When an American compound in Benghazi was attacked last year, the Obama administration targeted a filmmaker named Nakoula Basseley Nakoula, accusing him of setting the Muslim world ablaze and then throwing him in prison. The government also pressured YouTube to remove his allegedly offensive video. After it became evident that Benghazi was a coordinated terrorist attack that had little to do with Nakoula, family members of those killed started asking for answers. Journalists reacted with a smattering of press coverage, followed by weary demands that we all move on.
But when we learned this week that the Department of Justice secretly collected two months of phone records from the Associated Press, suddenly bats flew out of hell, shrieking could be heard from distant castle towers, and Richard Nixon’s ghost was seen clanking about the White House. With one of their own under attack, the press, which was more than happy to ignore the parents of dead Navy SEALs, demanded that the Obama administration be held accountable.
“Journalism,” observed Hunter S. Thompson in Fear and Loathing in Las Vegas, “is not a profession or a trade. It is a cheap catch-all for f**koffs and misfits—a false doorway to the backside of life, a filthy piss-ridden little hole nailed off by the building inspector.” I’ve always disagreed to an extent; there are plenty of decent members of my profession, even if they’re merely exceptions to Thompson’s rule. But this week the overweening narcissism of the Fourth Estate was on full display, hoisted from the flagpole and flapping in the wind.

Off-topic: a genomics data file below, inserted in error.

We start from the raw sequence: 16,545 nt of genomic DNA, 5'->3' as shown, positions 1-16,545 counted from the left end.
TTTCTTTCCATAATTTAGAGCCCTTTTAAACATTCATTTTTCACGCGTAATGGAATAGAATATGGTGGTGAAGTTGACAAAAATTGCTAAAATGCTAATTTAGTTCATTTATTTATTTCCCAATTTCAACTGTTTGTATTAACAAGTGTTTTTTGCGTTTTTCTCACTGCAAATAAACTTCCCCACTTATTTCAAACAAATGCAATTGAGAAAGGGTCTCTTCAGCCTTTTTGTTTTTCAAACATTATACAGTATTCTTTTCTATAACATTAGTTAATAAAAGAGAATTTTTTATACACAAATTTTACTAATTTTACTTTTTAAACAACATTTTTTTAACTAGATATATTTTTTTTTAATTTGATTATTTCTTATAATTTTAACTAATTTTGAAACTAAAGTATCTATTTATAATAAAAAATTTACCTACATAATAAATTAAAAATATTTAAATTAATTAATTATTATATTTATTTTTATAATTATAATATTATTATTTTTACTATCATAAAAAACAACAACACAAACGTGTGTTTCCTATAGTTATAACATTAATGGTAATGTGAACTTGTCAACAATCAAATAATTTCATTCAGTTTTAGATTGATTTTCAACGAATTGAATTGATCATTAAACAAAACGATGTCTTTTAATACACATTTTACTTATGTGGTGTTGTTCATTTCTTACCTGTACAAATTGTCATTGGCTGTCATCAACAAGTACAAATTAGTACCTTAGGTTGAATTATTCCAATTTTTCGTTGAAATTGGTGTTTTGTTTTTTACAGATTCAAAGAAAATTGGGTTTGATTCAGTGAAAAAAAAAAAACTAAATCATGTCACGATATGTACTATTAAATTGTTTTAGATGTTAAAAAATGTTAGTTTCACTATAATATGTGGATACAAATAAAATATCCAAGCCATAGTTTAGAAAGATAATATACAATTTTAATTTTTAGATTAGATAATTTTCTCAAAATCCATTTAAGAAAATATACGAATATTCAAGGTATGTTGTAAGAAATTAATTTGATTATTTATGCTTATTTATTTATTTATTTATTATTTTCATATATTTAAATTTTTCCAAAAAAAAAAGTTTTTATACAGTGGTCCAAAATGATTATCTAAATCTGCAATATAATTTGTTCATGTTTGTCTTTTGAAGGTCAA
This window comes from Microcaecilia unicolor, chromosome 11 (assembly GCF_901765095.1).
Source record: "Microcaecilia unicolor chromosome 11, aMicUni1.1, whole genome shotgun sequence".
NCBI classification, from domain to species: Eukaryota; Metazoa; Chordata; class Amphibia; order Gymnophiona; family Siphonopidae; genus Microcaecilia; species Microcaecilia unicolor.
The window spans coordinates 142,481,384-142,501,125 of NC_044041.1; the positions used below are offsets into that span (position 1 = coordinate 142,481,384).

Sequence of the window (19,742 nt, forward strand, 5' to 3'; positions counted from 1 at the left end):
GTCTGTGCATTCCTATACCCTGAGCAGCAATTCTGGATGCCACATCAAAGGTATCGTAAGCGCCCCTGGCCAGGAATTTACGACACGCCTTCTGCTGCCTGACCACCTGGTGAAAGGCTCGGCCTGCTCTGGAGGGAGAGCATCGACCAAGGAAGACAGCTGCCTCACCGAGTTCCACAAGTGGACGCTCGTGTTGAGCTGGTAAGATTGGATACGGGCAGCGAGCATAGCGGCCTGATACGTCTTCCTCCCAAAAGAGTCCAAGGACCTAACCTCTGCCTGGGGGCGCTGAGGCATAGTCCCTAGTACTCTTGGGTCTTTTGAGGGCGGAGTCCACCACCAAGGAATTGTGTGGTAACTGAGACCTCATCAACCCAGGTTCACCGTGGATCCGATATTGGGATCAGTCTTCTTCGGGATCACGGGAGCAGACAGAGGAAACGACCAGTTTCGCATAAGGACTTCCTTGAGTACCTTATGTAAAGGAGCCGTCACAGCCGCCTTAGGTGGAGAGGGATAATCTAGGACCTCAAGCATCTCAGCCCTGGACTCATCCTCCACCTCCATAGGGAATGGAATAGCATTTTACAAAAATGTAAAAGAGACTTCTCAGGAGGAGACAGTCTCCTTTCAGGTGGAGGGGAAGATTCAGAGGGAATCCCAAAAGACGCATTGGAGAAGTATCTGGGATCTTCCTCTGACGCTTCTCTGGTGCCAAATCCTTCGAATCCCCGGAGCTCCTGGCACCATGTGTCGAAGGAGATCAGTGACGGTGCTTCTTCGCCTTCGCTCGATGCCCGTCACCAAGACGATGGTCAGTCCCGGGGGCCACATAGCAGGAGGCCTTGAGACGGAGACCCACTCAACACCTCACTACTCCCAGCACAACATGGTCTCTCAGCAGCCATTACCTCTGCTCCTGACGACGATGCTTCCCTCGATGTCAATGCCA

The press is comparing the DOJ’s actions to Watergate. That’s all well and good, but why couldn’t any of them have sent a little affront in the direction of Nakoula, who now sits in a prison cell ostensibly for a parole violation, but eminently for making a video Muslims found offensive? And if collecting phone data is Nixonian, what about when the Obama administration chucked Delphi workers off their pensions because they weren’t unionized? Or tried to obfuscate its role in the Fast and Furious operation that left a Border Patrol agent and countless Mexicans dead? Or engaged in the unprecedented persecution of leakers for years before the AP scandal broke?
Those stories were either mostly ignored or snidely dismissed as fodder for right-wing witch hunts. Only when their fellow scribblers came under attack did journalists suddenly sit bolt upright in bed. “Never pick a fight with people who buy ink by the barrel,” is a timeworn Mark Twain quote, but apparently it’s also the only rule this administration was ever expected to follow.
The AP matter is bad, and made worse by Eric Holder’s apparent decision to recuse himself from the matter and go paperless on the same day. But the real scandals here are Benghazi and the IRS’s treatment of conservative nonprofits. The latter seems to sprout a new polyp every hour. We now know that the IRS not only targeted Tea Party charities, but also conservative, constitutional, Jewish, and pro-life groups. For more than two years, the agency refused to approve any Tea Party tax-exempt applications whatsoever. Certain applications were inappropriately leaked to the left-wing news outlet ProPublica. IRS employees even tried to blackmail one pro-life group into signing a pledge not to picket outside Planned Parenthood.
On President Obama’s watch, the IRS was weaponized and used to block the growth of conservative intellectual infrastructure. This wasn’t about a couple overcaffeinated agents in the IRS’s Cincinnati office trying to adapt to an onslaught of nonprofit applications. It was a blatant attempt to stymie the spread of ideas; a very potent and unique abuse of power.
Mr. Purple isn't quite done. What he's written is damning in every sense of the word and should be read by you, by your friends, by your loved ones and by their friends and loved ones.
This isn't really about the right against the left.
It's about the right against the wrong.